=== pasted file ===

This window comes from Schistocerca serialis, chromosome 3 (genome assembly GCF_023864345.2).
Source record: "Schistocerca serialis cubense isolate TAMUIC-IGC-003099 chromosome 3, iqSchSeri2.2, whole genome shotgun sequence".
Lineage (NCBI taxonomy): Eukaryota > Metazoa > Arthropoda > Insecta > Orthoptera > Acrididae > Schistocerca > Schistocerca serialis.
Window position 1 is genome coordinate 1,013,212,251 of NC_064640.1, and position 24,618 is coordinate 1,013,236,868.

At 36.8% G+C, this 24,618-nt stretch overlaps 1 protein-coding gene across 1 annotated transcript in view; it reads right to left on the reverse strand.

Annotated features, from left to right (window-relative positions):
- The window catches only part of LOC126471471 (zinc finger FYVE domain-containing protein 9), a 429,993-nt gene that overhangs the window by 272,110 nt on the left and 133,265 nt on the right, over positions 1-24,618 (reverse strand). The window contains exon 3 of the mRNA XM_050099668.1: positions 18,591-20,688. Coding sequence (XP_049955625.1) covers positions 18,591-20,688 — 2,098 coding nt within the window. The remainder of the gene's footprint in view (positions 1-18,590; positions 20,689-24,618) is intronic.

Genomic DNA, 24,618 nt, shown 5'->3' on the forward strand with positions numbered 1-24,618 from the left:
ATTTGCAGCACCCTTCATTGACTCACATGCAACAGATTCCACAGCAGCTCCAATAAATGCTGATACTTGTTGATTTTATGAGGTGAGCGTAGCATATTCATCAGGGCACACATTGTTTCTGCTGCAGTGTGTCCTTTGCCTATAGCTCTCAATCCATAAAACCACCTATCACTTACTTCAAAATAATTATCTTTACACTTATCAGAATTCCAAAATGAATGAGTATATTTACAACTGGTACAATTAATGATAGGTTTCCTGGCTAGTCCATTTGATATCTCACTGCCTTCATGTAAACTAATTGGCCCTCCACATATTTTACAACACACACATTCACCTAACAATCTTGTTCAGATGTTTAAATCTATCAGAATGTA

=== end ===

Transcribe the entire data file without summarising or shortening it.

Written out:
This window comes from Schistocerca serialis, chromosome 3 (genome assembly GCF_023864345.2).
Source record: "Schistocerca serialis cubense isolate TAMUIC-IGC-003099 chromosome 3, iqSchSeri2.2, whole genome shotgun sequence".
Lineage (NCBI taxonomy): Eukaryota > Metazoa > Arthropoda > Insecta > Orthoptera > Acrididae > Schistocerca > Schistocerca serialis.
Window position 1 is genome coordinate 1,013,212,251 of NC_064640.1, and position 24,618 is coordinate 1,013,236,868.

At 36.8% G+C, this 24,618-nt stretch overlaps 1 protein-coding gene across 1 annotated transcript in view; it reads right to left on the reverse strand.

Annotated features, from left to right (window-relative positions):
- The window catches only part of LOC126471471 (zinc finger FYVE domain-containing protein 9), a 429,993-nt gene that overhangs the window by 272,110 nt on the left and 133,265 nt on the right, over positions 1-24,618 (reverse strand). The window contains exon 3 of the mRNA XM_050099668.1: positions 18,591-20,688. Coding sequence (XP_049955625.1) covers positions 18,591-20,688 — 2,098 coding nt within the window. The remainder of the gene's footprint in view (positions 1-18,590; positions 20,689-24,618) is intronic.

Genomic DNA, 24,618 nt, shown 5'->3' on the forward strand with positions numbered 1-24,618 from the left:
ATTTGCAGCACCCTTCATTGACTCACATGCAACAGATTCCACAGCAGCTCCAATAAATGCTGATACTTGTTGATTTTATGAGGTGAGCGTAGCATATTCATCAGGGCACACATTGTTTCTGCTGCAGTGTGTCCTTTGCCTATAGCTCTCAATCCATAAAACCACCTATCACTTACTTCAAAATAATTATCTTTACACTTATCAGAATTCCAAAATGAATGAGTATATTTACAACTGGTACAATTAATGATAGGTTTCCTGGCTAGTCCATTTGATATCTCACTGCCTTCATGTAAACTAATTGGCCCTCCACATATTTTACAACACACACATTCACCTAACAATCTTGTTCAGATGTTTAAATCTATCAGAATGTA